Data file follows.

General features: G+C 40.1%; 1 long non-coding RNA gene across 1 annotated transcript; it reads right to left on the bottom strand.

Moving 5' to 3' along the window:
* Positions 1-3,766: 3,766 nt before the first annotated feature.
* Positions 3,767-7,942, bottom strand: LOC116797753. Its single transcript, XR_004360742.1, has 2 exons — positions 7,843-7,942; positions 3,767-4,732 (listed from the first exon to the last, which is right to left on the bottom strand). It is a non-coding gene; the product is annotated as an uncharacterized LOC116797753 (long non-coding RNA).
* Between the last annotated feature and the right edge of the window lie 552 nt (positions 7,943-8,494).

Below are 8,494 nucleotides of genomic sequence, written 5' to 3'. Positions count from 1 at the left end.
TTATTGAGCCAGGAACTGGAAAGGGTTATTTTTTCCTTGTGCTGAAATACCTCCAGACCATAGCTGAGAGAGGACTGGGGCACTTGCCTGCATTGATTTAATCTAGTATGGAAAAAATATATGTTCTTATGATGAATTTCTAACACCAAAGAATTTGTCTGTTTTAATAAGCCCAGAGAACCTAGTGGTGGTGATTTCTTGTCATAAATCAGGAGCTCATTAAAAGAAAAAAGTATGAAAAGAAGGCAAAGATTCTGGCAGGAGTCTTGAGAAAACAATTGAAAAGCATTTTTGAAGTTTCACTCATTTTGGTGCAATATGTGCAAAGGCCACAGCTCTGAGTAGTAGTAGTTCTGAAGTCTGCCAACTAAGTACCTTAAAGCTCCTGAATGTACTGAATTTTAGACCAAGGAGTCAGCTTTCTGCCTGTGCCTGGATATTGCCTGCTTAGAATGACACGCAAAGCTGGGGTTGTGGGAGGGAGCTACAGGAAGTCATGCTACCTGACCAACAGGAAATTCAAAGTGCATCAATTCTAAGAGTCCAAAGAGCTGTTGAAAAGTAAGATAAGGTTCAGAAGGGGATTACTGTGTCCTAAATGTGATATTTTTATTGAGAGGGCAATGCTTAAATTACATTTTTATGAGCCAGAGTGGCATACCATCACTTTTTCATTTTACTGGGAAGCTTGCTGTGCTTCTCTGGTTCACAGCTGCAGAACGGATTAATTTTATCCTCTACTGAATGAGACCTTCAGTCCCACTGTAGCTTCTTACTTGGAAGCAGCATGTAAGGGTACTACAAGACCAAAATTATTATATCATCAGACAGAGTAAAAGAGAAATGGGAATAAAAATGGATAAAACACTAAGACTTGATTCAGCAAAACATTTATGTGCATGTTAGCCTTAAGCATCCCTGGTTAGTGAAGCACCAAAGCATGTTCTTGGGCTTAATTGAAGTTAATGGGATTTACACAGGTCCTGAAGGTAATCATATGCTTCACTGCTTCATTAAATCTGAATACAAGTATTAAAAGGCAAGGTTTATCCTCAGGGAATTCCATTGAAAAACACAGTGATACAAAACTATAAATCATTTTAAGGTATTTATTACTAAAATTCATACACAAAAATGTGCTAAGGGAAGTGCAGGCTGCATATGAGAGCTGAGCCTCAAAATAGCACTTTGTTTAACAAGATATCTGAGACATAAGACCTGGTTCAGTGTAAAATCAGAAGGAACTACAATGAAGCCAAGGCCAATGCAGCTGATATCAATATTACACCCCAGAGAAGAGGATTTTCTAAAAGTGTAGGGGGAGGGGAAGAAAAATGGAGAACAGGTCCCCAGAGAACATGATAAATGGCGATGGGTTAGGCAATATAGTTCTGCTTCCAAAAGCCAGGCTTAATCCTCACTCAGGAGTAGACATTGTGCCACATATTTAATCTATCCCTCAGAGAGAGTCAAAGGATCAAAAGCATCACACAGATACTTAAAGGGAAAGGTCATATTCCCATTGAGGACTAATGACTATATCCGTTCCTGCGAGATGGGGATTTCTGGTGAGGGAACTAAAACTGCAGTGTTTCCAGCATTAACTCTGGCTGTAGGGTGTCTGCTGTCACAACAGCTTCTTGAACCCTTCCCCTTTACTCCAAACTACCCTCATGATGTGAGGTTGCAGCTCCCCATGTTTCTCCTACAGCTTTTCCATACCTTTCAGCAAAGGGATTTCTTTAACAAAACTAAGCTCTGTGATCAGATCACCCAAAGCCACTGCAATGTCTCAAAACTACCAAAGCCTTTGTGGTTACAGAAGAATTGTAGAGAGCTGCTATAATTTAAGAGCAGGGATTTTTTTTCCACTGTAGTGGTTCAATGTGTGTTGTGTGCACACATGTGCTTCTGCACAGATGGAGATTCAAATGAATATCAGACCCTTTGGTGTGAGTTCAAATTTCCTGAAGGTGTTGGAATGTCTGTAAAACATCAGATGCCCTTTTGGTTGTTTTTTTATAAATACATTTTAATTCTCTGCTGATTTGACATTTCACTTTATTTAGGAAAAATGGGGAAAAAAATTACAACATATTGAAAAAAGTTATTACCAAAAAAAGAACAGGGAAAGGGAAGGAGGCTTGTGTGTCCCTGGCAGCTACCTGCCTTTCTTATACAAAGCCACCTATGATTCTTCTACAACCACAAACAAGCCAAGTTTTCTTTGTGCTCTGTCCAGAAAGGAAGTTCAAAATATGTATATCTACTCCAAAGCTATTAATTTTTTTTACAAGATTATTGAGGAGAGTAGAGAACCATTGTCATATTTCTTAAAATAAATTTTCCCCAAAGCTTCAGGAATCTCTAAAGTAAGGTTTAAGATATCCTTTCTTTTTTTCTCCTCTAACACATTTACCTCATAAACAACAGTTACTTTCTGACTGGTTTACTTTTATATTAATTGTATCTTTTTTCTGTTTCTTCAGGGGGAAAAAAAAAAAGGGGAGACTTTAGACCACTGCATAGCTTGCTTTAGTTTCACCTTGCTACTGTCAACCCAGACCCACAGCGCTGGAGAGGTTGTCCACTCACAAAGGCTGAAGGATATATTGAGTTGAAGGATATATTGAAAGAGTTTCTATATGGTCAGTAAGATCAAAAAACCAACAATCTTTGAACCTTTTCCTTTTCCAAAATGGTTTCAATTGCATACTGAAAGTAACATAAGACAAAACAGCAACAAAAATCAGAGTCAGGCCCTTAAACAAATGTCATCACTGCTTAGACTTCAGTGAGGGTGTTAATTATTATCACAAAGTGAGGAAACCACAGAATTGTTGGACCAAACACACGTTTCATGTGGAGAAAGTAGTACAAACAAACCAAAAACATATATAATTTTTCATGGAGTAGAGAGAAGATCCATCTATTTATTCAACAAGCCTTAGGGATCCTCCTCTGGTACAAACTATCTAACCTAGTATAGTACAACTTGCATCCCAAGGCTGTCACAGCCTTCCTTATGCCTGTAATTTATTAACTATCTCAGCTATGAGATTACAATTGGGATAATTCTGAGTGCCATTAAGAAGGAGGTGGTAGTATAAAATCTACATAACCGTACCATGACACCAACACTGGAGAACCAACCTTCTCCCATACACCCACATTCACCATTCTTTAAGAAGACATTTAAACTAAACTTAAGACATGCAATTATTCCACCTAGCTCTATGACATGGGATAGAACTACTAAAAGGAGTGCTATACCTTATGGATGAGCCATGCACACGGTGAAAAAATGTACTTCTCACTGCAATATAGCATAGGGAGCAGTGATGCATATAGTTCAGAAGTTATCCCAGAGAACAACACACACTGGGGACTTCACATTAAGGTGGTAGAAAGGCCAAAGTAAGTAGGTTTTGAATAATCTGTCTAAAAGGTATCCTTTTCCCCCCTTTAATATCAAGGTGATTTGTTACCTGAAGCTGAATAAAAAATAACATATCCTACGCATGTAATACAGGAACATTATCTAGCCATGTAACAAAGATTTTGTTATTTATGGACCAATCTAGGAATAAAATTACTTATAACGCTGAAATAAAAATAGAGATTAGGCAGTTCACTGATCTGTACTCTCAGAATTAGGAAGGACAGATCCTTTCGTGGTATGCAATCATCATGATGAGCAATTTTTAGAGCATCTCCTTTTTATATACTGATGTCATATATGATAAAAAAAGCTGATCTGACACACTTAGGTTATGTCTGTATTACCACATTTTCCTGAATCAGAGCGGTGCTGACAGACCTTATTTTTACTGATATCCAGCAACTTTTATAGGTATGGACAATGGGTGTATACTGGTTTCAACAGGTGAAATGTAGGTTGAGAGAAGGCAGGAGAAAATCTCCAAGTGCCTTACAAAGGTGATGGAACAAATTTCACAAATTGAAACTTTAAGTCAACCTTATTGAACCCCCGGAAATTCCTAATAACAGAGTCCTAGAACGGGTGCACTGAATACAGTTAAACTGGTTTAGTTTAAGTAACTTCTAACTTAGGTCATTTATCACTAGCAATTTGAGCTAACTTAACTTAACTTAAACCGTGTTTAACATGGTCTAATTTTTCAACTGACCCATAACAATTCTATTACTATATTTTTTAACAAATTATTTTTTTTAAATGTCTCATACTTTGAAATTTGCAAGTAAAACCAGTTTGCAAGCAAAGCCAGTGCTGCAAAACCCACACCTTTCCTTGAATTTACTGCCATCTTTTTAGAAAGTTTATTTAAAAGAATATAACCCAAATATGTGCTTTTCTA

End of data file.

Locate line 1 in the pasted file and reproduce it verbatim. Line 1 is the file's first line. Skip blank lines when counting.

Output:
General features: G+C 40.1%; 1 long non-coding RNA gene across 1 annotated transcript; it reads right to left on the bottom strand.